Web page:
I mentioned before that between 60 and 80% of our kids deny their faith at university, you can at least send your kids to a Christian university, cause only 50% of them deny their faith at a Christian university. How does that happen? Because so many of the Christian profs we have get trained by pagan guys who think pagan in the way they go at it.

This isn’t the first time he has said this. As he did this time, he often couples his claim with criticism of Christian college professors. As with many of his other claims, he offers no evidence. Ultimately, in my opinion, this war on Christian colleges has more to do with self-defense than objective truth. Barton’s strongest critiques have come from Christian academics. He cannot claim we are on the left so he has to make up a cover story — in the case of this claim, he apparently thinks it helps him look better if he can convince audiences that Christian college professors only teach what their pagan graduate school professors taught them.
When I researched this claim before, I found nothing to support it. If anything, Christian schools are showing less erosion of faith commitments among their students.
A new wrinkle in Barton’s war on Christian colleges is the fact that the footnotes in his most recent book with George Barna (U-Turn) actually contradict his claim. In that book, Barna and Barton write about loss of faith for people under 30:

Most studies now show that roughly one-third of them [people under 30] have no connection to organized religion—and that their distaste for organized religion is growing steadily.4 Barna, George; Barton, David (2014-10-21). U-Turn: Restoring America to the Strength of its Roots (p. 26). Charisma House. Kindle Edition.

I can find nothing in the book which references Christian colleges.
The footnote about colleges in general goes to several surveys, none of which support Barton’s claims. One study in particular comes from Focus on the Family and suggests that doom and gloom predictions are wrong. Instead, they found that “only 18% of young adults raised with any religion are now unaffliated with a particular faith.” One of the authors of that study, Glenn Stanton, told me that Barton’s claims are actually discounted by current research. About Barton’s claim that 50% of Christian college students lose their faith, Stanton told me in an email:

That number is far too high even for kids at secular schools. No sound research data show anything near that.

Stanton then pointed me to a research brief he prepared for FotF which included some recent research on young people, college attendance, and religiosity. If anything, it is lack of college attendance which is associated with declines in religious participation. From the report:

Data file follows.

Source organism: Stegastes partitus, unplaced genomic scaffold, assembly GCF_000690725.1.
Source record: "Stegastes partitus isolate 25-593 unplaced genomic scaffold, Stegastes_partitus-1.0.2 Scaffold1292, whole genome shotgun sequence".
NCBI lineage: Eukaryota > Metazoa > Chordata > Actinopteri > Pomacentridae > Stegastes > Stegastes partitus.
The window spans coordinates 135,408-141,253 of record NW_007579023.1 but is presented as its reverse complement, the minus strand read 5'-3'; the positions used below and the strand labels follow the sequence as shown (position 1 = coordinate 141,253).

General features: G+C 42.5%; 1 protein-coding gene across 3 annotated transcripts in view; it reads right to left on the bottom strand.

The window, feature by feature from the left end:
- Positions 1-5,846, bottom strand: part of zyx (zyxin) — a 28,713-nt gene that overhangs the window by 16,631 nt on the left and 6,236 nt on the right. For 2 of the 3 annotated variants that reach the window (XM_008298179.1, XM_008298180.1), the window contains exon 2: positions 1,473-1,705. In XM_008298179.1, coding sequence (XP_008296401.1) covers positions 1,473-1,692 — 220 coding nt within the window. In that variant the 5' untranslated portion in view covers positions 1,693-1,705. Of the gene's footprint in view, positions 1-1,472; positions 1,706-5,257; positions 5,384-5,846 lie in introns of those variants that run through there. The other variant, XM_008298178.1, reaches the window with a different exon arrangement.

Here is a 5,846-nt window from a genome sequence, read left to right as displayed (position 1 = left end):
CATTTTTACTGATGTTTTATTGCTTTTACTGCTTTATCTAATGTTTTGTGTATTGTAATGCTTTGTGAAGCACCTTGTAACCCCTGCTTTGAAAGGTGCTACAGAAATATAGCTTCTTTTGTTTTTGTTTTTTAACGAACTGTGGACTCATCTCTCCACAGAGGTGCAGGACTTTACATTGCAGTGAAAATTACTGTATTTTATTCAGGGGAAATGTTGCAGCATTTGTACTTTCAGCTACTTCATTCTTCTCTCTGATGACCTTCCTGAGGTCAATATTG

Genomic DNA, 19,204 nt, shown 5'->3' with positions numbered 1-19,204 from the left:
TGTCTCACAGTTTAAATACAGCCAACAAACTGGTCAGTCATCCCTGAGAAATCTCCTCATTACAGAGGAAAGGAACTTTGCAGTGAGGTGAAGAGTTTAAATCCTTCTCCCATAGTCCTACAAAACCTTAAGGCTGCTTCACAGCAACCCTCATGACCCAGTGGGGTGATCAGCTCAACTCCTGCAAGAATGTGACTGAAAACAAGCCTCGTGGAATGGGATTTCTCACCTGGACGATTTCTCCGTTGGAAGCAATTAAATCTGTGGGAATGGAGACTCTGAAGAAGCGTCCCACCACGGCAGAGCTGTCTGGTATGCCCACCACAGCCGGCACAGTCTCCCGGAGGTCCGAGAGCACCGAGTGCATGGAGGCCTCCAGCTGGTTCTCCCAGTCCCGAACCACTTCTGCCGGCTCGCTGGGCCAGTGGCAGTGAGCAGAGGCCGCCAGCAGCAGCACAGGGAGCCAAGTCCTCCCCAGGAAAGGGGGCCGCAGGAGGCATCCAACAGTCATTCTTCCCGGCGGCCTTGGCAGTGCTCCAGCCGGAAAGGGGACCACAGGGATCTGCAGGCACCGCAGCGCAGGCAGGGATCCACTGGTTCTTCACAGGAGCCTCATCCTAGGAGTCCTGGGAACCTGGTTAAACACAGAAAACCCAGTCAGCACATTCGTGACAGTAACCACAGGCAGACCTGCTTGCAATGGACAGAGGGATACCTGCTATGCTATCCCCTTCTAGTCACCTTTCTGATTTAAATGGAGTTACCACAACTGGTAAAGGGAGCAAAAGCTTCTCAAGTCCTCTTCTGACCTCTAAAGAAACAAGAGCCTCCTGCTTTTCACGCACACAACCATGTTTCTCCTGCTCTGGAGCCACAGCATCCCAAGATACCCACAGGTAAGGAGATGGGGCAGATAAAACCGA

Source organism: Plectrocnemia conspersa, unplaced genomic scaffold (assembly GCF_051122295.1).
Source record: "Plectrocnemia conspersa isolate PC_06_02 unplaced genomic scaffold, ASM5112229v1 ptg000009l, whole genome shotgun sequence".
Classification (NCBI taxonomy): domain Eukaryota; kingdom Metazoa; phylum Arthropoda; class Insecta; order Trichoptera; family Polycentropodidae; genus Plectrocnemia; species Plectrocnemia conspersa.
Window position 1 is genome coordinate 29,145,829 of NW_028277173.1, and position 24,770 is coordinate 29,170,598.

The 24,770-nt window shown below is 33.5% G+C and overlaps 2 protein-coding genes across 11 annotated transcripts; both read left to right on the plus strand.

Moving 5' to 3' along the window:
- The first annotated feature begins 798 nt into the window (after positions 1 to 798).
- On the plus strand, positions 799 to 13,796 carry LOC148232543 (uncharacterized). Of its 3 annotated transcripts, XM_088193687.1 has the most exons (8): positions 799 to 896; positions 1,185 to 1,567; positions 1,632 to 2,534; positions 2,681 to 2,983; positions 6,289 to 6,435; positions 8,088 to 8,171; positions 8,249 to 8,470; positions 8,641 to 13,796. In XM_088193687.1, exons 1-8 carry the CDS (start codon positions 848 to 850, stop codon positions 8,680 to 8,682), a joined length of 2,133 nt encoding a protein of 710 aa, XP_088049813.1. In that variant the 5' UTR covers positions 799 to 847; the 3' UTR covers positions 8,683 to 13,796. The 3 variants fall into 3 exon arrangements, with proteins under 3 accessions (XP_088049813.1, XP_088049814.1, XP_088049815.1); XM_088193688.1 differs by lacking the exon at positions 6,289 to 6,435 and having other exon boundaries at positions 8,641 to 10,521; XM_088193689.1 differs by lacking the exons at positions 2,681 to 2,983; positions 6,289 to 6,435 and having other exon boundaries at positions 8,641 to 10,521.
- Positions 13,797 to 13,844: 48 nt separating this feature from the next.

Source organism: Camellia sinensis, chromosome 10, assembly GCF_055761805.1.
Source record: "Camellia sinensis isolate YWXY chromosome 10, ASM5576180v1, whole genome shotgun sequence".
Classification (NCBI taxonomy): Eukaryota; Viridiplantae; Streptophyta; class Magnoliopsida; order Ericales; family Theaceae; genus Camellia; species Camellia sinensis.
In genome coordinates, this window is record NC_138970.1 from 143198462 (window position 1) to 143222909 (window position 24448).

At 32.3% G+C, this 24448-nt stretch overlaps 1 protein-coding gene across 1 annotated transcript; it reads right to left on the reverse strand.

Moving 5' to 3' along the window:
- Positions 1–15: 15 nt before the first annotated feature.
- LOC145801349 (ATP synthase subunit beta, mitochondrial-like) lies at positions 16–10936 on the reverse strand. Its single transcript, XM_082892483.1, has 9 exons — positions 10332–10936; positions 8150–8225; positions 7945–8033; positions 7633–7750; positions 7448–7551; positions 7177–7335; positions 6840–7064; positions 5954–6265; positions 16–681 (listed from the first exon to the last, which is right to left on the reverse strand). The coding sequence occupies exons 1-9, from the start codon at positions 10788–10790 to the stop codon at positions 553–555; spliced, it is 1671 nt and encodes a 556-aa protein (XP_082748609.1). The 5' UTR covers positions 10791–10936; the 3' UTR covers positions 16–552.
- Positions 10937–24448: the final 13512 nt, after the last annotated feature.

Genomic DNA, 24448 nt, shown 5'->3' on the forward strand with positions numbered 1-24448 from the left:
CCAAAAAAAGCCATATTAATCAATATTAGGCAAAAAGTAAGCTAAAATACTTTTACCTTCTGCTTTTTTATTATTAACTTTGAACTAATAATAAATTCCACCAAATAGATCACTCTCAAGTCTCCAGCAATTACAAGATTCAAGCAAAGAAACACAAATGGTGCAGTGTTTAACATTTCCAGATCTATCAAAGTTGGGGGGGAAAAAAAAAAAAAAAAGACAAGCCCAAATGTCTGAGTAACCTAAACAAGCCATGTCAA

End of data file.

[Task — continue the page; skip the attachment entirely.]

Is College Corrosive to Faith?

In the last few years, social scientists have “found that the religiously undermining effect of higher education…has disappeared” and that a recent study “using some of the best longitudinal data available has shown that is not those who attend college, but in fact those who do not attend college who are most likely to experience declines” in religious participation and importance. An additional survey of college students found that 2.7 times more students said their faith was strengthened, rather than weakened, through their college experience.

Stanton added in an email:

In fact, the best research shows that all things being equal, young adults are more likely to abandon their faith if they don’t go to college, be it a Christian or secular school.

Sometimes Barton defends himself by telling audiences how many footnotes he has in his books. In this case, he should have read at least this one. David Barton’s war on Christian colleges has nothing to do with Christian colleges and everything to do with David Barton.

Hillsong Spokesman Responds to Petition Asking for Mark Driscoll's Removal from London Conference

With nearly 700 signers, Natalie Collins’ petition asking Hillsong to remove Mark Driscoll from the schedule of Hillsong’s London conference has taken off. However, Hillsong does not appear to be swayed by the action. In response to my request for comment about the petition, Hillsong spokesman Mark DeMoss replied:

Hillsong is aware of the petition. The whole point of keeping Mark (and Grace) Driscoll on the conference program is so Brian Houston can interview them about events of the past year.

Demoss, who once handled some PR duties for Driscoll and the former Mars Hill Church, added, “I don’t think that is ‘cheap grace,’ but rather, a thoughtful approach to challenging circumstances. I think it would be fair for the petitioners to judge this appearance after it takes place, but advance judgment seems premature and a bit unfair, in my view.”
Concerns expressed by Collins include:

This is both disappointing and of great concern to many across the UK and internationally.  Mark Driscoll resigned from leadership after many leaders and other within his church raised issues about unethical and abusive behaviour including:

  • Ex-leaders of Mars Hill Church repenting of their collusion with Mark Driscoll

  • Ex-members of Mars Hill reporting they have experienced spiritual abuse from Mars Hill and Mark Driscoll, including controlling and manipulative behaviour

  • Evidence of plagiarism in at least one book he has written

  • Misuse of tithes by Mars Hill Church

  • Unethical actions taken to ensure Grace and Mark Driscoll’s book was featured on a bestselling book list